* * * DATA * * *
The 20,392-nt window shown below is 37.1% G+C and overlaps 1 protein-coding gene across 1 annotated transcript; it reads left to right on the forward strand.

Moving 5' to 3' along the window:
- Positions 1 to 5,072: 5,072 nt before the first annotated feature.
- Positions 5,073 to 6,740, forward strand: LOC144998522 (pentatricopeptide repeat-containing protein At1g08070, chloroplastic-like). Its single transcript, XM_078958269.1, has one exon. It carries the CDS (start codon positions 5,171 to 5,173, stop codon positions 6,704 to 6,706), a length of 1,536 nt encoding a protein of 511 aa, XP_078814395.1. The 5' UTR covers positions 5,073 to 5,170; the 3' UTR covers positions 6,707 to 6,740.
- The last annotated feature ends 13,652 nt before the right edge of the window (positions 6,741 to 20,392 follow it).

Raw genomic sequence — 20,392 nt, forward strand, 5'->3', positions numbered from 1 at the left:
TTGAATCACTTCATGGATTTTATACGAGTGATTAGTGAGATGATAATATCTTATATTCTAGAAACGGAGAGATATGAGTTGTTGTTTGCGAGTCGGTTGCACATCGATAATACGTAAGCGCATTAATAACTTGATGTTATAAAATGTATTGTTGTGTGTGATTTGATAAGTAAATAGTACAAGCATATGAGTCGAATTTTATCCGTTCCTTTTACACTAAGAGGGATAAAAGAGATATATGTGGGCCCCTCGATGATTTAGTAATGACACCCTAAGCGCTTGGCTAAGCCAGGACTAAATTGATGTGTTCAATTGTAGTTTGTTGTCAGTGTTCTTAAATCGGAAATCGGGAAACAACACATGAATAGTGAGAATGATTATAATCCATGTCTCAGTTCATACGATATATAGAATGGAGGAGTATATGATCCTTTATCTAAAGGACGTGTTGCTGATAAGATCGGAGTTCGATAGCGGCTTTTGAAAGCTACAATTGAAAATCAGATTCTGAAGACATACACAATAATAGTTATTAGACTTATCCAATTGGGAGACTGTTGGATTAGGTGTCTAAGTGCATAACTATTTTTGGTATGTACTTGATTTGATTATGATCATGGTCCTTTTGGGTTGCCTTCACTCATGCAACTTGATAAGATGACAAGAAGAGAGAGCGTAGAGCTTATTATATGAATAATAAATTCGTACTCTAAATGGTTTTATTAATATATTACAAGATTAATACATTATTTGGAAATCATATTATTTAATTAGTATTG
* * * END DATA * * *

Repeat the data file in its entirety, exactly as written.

The 20,392-nt window shown below is 37.1% G+C and overlaps 1 protein-coding gene across 1 annotated transcript; it reads left to right on the forward strand.

Moving 5' to 3' along the window:
- Positions 1 to 5,072: 5,072 nt before the first annotated feature.
- Positions 5,073 to 6,740, forward strand: LOC144998522 (pentatricopeptide repeat-containing protein At1g08070, chloroplastic-like). Its single transcript, XM_078958269.1, has one exon. It carries the CDS (start codon positions 5,171 to 5,173, stop codon positions 6,704 to 6,706), a length of 1,536 nt encoding a protein of 511 aa, XP_078814395.1. The 5' UTR covers positions 5,073 to 5,170; the 3' UTR covers positions 6,707 to 6,740.
- The last annotated feature ends 13,652 nt before the right edge of the window (positions 6,741 to 20,392 follow it).

Raw genomic sequence — 20,392 nt, forward strand, 5'->3', positions numbered from 1 at the left:
TTGAATCACTTCATGGATTTTATACGAGTGATTAGTGAGATGATAATATCTTATATTCTAGAAACGGAGAGATATGAGTTGTTGTTTGCGAGTCGGTTGCACATCGATAATACGTAAGCGCATTAATAACTTGATGTTATAAAATGTATTGTTGTGTGTGATTTGATAAGTAAATAGTACAAGCATATGAGTCGAATTTTATCCGTTCCTTTTACACTAAGAGGGATAAAAGAGATATATGTGGGCCCCTCGATGATTTAGTAATGACACCCTAAGCGCTTGGCTAAGCCAGGACTAAATTGATGTGTTCAATTGTAGTTTGTTGTCAGTGTTCTTAAATCGGAAATCGGGAAACAACACATGAATAGTGAGAATGATTATAATCCATGTCTCAGTTCATACGATATATAGAATGGAGGAGTATATGATCCTTTATCTAAAGGACGTGTTGCTGATAAGATCGGAGTTCGATAGCGGCTTTTGAAAGCTACAATTGAAAATCAGATTCTGAAGACATACACAATAATAGTTATTAGACTTATCCAATTGGGAGACTGTTGGATTAGGTGTCTAAGTGCATAACTATTTTTGGTATGTACTTGATTTGATTATGATCATGGTCCTTTTGGGTTGCCTTCACTCATGCAACTTGATAAGATGACAAGAAGAGAGAGCGTAGAGCTTATTATATGAATAATAAATTCGTACTCTAAATGGTTTTATTAATATATTACAAGATTAATACATTATTTGGAAATCATATTATTTAATTAGTATTG